Column Chromatography: Principle, Instrumentation, Types, Procedure, Advantages

Column chromatography is a technique for separating a single chemical compound from a mixture that has been dissolved in a fluid. It separates substances based on the differential adsorption of compounds to the adsorbent as the compounds move through the column at various rates, allowing them to become fractionally separated. This technique is a subset of adsorption chromatography.

Column Chromatography: Principle, Instrumentation, Types, Advantages, Disadvantages
Column Chromatography: Principle, Instrumentation, Types, Advantages, Disadvantages

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What is Column Chromatography?

Column chromatography is a useful technique that separates substances based on the differential adsorption of compounds to the adsorbent as the compounds move through the column at different rates depending on the affinities of each substance for the adsorbent and the solvent or mixture allowing them to be separated into fractions. They are typically gathered in solution as they move through the column at different times.

Principle of Column Chromatography

The principal basis of column chromatography is the solute adsorption onto a stationary phase, which separates the mixture into its component parts.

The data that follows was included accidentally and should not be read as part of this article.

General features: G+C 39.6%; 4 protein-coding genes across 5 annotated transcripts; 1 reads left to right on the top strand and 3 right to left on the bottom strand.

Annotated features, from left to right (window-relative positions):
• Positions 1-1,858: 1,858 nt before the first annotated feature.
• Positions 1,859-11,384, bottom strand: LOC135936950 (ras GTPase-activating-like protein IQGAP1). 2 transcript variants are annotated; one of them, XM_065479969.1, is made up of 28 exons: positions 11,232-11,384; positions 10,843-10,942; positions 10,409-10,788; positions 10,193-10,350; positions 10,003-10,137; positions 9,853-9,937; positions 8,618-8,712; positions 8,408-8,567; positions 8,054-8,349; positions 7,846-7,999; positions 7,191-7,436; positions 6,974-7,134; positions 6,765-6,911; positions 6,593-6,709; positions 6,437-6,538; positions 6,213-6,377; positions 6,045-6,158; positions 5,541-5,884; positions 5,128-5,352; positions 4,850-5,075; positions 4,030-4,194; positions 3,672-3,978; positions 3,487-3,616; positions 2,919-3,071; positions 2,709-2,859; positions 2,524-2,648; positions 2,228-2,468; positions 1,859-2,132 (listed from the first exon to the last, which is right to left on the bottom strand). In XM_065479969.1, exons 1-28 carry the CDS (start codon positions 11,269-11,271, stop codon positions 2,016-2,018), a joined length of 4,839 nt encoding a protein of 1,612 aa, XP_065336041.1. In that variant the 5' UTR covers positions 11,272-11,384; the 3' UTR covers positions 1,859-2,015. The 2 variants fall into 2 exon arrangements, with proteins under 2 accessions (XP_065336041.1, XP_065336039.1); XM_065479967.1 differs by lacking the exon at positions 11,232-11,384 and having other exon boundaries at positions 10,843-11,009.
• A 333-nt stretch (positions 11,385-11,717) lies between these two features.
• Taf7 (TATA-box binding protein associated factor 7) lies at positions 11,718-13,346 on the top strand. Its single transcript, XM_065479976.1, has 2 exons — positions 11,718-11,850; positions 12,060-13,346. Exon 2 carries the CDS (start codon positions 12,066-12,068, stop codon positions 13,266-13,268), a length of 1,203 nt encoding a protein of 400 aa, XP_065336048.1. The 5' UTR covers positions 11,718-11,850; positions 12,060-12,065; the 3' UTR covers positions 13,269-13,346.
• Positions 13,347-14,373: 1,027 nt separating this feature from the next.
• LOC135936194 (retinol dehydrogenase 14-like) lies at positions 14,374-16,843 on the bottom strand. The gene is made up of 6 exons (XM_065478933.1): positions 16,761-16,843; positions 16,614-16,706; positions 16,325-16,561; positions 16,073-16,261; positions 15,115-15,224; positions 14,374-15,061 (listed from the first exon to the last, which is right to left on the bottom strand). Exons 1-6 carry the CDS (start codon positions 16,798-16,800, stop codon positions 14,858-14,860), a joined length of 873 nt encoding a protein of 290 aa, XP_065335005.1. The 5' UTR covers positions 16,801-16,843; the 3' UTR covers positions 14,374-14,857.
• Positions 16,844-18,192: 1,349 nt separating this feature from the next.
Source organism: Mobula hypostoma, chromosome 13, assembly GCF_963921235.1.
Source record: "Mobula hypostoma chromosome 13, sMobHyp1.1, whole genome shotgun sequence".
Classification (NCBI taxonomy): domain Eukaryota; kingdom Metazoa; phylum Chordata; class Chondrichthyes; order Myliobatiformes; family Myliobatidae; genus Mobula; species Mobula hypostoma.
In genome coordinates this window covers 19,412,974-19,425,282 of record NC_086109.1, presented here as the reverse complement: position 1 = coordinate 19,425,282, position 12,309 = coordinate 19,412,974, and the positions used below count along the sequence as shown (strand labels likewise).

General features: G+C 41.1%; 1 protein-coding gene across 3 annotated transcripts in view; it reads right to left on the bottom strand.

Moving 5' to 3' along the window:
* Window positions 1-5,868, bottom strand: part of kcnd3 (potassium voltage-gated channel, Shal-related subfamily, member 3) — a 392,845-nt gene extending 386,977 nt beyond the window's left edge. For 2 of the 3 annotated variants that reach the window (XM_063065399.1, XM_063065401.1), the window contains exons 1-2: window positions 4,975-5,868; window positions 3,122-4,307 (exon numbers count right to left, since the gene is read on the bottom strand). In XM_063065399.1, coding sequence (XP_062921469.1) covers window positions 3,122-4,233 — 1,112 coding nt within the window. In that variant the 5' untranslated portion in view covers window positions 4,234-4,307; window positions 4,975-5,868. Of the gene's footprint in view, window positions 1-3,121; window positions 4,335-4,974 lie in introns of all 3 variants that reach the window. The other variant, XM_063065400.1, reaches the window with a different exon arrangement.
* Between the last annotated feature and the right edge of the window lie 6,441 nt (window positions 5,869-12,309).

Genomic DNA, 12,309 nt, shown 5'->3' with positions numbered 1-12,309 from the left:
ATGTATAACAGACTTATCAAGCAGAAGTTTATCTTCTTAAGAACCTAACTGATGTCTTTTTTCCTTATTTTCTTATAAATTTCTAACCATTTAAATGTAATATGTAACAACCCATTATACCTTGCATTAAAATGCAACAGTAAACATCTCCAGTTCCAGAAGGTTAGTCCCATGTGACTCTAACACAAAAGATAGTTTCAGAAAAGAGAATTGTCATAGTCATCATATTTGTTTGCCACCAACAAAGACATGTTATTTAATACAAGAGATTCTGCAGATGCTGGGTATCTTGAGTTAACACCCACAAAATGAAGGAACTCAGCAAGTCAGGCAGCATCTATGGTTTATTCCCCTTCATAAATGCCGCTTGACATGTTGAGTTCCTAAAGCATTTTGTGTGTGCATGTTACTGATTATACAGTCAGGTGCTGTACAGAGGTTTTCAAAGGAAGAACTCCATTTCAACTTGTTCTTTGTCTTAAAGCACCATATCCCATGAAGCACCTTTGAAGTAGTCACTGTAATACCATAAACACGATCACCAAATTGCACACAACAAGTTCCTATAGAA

The stationary phase in column chromatography is tightly packed inside a glass or metal column. The mobile phase, also referred to as the eluent, is then passed through the column either by a pumping system or applying gas pressure after the mixture of analytes has been added. The stationary phase is either applied as a thin film to the interior of the column or coated onto discrete small particles (the matrix) and packed into the column. The analytes separate based on their distribution coefficients as the eluent passes through the column and emerge separately in the eluate as it leaves the column.

Molecules of the solute are reversibly adsorbed to the column. The following formula is used to express how quickly the components are moving:

Retardation factor (Rf) = the distance traveled by solute / the distance traveled by the solvent

Instrumentation of Column Chromatography

Column chromatography consists of a packed three-dimensional stationary phase inside the glass, plastic, or metal column and can be used for both preparative and analytical purposes.

Column Chromatography Instrumentation
Column Chromatography Instrumentation